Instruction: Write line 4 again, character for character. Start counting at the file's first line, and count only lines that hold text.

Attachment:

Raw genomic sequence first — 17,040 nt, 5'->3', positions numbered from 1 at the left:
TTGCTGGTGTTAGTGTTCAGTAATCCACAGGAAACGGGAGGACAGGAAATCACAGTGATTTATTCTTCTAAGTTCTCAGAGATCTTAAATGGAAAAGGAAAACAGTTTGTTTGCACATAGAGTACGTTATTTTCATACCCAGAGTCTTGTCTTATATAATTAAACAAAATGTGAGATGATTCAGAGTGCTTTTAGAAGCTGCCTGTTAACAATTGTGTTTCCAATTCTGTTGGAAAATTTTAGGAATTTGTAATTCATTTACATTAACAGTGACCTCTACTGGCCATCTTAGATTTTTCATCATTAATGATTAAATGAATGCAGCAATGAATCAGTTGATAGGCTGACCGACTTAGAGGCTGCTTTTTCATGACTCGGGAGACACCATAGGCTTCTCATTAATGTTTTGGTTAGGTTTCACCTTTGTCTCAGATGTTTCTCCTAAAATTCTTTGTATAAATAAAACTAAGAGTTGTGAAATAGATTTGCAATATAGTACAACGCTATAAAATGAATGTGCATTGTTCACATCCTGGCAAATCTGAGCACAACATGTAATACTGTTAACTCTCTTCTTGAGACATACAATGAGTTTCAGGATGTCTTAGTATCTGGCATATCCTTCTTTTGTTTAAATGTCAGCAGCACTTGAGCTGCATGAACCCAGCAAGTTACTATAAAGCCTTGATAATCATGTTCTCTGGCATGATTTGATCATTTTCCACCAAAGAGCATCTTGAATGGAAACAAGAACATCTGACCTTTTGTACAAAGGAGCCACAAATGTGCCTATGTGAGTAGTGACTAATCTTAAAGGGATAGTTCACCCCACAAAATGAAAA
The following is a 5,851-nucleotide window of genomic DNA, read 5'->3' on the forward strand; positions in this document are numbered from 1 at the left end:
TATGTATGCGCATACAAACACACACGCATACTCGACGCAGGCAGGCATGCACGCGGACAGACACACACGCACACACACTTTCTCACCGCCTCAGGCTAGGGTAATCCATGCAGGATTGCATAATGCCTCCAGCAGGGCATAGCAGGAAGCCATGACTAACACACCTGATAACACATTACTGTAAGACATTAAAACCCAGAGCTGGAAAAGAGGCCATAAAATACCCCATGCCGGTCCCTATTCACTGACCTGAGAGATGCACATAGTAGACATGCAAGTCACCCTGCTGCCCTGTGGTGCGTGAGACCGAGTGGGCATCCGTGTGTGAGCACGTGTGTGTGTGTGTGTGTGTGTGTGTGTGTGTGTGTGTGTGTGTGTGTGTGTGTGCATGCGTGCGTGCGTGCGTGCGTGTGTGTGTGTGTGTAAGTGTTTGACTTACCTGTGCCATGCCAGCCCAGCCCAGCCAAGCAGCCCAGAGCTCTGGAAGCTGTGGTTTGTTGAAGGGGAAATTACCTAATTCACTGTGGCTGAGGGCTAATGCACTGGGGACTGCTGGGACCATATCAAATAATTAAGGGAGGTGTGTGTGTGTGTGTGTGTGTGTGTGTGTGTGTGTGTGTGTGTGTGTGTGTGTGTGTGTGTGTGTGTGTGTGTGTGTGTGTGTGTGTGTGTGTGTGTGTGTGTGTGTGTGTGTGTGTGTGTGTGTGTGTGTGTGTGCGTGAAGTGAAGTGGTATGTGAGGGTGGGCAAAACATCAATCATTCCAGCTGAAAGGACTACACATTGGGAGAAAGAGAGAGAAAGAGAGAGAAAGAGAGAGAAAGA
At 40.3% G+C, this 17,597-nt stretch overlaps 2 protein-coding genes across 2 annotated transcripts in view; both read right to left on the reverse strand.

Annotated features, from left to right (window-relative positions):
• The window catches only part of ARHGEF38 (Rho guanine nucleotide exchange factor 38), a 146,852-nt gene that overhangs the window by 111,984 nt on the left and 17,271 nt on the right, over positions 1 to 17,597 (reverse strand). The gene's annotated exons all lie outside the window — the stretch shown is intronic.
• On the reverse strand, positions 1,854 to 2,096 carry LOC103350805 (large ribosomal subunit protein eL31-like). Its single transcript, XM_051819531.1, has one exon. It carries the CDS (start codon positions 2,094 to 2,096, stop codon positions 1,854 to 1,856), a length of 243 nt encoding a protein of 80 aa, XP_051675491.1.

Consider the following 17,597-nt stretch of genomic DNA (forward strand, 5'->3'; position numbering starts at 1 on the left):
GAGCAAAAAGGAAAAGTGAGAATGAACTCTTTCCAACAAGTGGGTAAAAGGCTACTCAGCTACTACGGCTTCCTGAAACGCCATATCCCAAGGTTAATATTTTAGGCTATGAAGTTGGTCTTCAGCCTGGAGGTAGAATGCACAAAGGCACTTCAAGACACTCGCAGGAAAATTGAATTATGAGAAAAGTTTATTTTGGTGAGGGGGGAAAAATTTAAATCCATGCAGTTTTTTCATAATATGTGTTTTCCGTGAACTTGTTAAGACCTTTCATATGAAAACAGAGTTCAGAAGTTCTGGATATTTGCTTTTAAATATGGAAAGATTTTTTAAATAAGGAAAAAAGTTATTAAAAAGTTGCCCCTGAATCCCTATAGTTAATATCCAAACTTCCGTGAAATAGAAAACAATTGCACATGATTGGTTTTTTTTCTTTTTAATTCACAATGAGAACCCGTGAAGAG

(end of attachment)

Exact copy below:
TATGTATGCGCATACAAACACACACGCATACTCGACGCAGGCAGGCATGCACGCGGACAGACACACACGCACACACACTTTCTCACCGCCTCAGGCTAGGGTAATCCATGCAGGATTGCATAATGCCTCCAGCAGGGCATAGCAGGAAGCCATGACTAACACACCTGATAACACATTACTGTAAGACATTAAAACCCAGAGCTGGAAAAGAGGCCATAAAATACCCCATGCCGGTCCCTATTCACTGACCTGAGAGATGCACATAGTAGACATGCAAGTCACCCTGCTGCCCTGTGGTGCGTGAGACCGAGTGGGCATCCGTGTGTGAGCACGTGTGTGTGTGTGTGTGTGTGTGTGTGTGTGTGTGTGTGTGTGTGTGTGTGTGTGCATGCGTGCGTGCGTGCGTGCGTGTGTGTGTGTGTGTAAGTGTTTGACTTACCTGTGCCATGCCAGCCCAGCCCAGCCAAGCAGCCCAGAGCTCTGGAAGCTGTGGTTTGTTGAAGGGGAAATTACCTAATTCACTGTGGCTGAGGGCTAATGCACTGGGGACTGCTGGGACCATATCAAATAATTAAGGGAGGTGTGTGTGTGTGTGTGTGTGTGTGTGTGTGTGTGTGTGTGTGTGTGTGTGTGTGTGTGTGTGTGTGTGTGTGTGTGTGTGTGTGTGTGTGTGTGTGTGTGTGTGTGTGTGTGTGTGTGTGTGTGTGTGTGTGTGTGCGTGAAGTGAAGTGGTATGTGAGGGTGGGCAAAACATCAATCATTCCAGCTGAAAGGACTACACATTGGGAGAAAGAGAGAGAAAGAGAGAGAAAGAGAGAGAAAGA